What do you do when you have an invasion of Horsetail on your site?
Equisetum arvense, commonly known as Horsetail can be a proverbial thorn in the side to developers, but there are ways to deal with it that will benefit your budget and the environment. The weed has been around for literally millions of years, since the Palaeozoic era (541m to 252m years ago) and has been around since before the dinosaurs. Thankfully today it doesn’t grow as tall as the 98 feet it grew to in pre-historic times.
Although there isn’t a fast remedy, there is a remedy and with a little patience, it can be controlled.
Horsetail has deep roots and spreads its spores which enable it to spread quickly and form a dense carpet up to 20 inches high (more easily controlled than 98 feet). Developers would need to remove it from a building site and prove it has been properly dealt with to satisfy planning, building control and certification bodies.
One of the main problems with Horsetail is the length of the roots, which can reach up to 7 feet below surface and if not sufficiently dug out can quickly re-establish themselves again. Another problem with the fern-like plant is its strength and resilience which can see it growing through tarmac and can be problematic on a building site as it is costly and can cause delays to development.
The most common way of dealing with an invasion is to dig it out, but this course of action can bring other problems such as what to do with it once it has been removed. Landfills have become expensive and so are the costs associated with transporting it in a compliant manner. These costs can spiral enough to make a site commercially unviable in some cases.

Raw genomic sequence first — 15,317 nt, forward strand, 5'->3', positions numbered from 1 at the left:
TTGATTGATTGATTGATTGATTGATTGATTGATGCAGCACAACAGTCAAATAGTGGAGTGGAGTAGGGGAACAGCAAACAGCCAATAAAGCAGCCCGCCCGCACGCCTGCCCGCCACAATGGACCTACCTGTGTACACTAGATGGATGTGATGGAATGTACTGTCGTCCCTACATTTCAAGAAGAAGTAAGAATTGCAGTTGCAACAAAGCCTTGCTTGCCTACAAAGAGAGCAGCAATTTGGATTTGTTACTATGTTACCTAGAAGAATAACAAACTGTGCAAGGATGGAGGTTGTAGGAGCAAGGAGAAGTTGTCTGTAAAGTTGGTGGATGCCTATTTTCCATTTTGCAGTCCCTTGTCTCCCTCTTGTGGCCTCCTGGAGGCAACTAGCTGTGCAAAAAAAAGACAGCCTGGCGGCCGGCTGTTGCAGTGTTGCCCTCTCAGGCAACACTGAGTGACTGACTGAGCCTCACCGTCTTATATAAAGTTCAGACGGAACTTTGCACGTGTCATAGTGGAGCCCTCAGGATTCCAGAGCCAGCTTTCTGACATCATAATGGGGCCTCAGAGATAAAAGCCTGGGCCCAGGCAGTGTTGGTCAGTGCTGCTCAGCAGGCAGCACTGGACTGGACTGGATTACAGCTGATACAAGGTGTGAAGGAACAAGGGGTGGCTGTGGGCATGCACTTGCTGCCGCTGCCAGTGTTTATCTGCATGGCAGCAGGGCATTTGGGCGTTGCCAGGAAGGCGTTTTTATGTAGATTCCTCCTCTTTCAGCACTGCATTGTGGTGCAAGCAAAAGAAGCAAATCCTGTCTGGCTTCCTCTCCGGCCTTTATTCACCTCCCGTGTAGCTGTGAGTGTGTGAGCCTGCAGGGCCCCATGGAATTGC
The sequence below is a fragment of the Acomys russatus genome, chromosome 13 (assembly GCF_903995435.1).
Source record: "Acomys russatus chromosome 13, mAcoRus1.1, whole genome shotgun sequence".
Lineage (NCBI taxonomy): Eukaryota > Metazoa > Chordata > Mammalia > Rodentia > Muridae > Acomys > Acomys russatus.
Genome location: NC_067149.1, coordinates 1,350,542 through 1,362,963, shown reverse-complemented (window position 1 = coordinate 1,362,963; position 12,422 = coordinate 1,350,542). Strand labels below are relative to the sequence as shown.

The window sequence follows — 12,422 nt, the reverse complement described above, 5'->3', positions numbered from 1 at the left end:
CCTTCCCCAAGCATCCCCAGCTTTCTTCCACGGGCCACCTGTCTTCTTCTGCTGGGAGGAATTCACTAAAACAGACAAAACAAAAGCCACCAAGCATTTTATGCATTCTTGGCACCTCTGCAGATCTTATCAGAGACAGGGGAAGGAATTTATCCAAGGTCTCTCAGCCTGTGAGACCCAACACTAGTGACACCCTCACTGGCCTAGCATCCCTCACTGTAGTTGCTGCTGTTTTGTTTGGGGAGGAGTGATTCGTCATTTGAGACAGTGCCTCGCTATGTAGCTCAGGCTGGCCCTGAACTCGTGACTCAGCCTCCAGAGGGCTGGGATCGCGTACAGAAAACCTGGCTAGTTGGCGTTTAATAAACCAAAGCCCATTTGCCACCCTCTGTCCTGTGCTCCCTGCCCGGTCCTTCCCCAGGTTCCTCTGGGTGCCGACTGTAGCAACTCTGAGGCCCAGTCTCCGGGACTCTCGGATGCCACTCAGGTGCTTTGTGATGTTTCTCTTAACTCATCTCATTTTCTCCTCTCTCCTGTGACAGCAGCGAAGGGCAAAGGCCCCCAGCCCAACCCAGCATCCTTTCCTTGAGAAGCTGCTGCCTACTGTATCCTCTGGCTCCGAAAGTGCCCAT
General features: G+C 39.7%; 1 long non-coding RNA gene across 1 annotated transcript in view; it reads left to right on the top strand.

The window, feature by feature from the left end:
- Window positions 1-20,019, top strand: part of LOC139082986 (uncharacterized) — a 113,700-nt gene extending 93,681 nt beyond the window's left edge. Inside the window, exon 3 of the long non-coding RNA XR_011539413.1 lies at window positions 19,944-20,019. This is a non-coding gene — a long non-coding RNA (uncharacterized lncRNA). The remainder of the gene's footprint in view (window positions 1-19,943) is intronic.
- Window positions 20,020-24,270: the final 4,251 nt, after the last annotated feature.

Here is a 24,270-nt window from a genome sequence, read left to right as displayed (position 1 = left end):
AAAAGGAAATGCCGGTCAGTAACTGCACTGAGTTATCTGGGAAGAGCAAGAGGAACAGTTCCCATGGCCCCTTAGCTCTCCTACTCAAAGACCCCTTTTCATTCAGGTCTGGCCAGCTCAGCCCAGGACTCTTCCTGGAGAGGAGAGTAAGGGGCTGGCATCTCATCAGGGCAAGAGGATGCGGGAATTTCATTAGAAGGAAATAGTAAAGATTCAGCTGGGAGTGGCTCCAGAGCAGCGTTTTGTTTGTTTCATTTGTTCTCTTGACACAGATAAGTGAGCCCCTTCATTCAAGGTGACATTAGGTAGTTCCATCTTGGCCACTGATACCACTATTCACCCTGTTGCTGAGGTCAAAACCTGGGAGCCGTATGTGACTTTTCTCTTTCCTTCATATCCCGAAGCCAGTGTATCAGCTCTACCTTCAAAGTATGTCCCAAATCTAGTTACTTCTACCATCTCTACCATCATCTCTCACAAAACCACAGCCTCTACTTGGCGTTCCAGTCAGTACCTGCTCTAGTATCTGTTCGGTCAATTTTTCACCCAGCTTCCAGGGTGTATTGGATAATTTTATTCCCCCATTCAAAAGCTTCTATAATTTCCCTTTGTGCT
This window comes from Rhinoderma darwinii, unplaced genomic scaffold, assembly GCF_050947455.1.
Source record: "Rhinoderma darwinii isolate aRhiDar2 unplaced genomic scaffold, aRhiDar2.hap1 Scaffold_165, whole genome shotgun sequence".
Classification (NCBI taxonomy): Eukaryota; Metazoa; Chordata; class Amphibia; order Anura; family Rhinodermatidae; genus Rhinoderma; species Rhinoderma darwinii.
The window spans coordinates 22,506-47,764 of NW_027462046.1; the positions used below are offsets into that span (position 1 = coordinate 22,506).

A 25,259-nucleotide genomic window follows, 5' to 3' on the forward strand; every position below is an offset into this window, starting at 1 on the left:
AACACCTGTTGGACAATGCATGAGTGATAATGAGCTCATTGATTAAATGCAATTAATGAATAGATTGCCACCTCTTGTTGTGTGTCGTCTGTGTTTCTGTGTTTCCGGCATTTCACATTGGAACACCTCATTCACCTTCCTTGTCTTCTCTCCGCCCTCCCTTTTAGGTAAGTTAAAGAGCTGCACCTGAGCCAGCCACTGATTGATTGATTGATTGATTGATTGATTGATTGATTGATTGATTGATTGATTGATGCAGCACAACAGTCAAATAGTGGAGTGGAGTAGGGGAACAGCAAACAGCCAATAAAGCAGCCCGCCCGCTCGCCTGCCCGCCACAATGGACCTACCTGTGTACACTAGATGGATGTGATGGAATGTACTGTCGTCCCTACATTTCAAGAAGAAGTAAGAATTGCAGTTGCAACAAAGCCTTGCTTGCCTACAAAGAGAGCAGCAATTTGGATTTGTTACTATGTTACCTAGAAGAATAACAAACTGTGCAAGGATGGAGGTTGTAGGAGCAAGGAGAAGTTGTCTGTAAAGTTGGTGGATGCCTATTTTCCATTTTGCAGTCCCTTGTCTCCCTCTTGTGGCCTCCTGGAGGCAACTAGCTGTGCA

The digging out method should actually be a last resort. An invasion can be tackled by other means that are more economical and environmentally friendly.
Tackling Horsetail effectively
Step 1 – Local Authorities want to see a sustainability and management plan that will ensure that the Horsetail will be dealt with efficiently to keep it at bay, taking into account the plant’s durable and persistent nature.
Step 2 – Although this step might not sound like sense, it involves keeping the horsetail debris onsite – effectively removing the need to have it transported and dumped. The retained Horsetail can then be either stockpiled for landscaping (after effecting a suitable barrier to stop it spreading) or it can be directed towards green areas that are regularly mowed. Mowing the Horsetail weakens spore-spreading shoots which then enables it to be controlled or even eradicated over time.
Herbicides can help to control infestations although the plant has a waxy cuticle which needs to be penetrated before the herbicide can be effective. This can be done by bruising the plant first or by applying adjuvants to increase the effectiveness of herbicides.
Management is key to successfully controlling an invasion of Horsetail and keeping dialogue open and demonstrating to local authorities the effectiveness and longevity of your management plan.
In the event that your site has an invasion of Horsetail, you’ll need the advice and experience of experts such as Eco Weed Control Limited or Complete Weed Control, who know how to deal with this persistent pain to developers.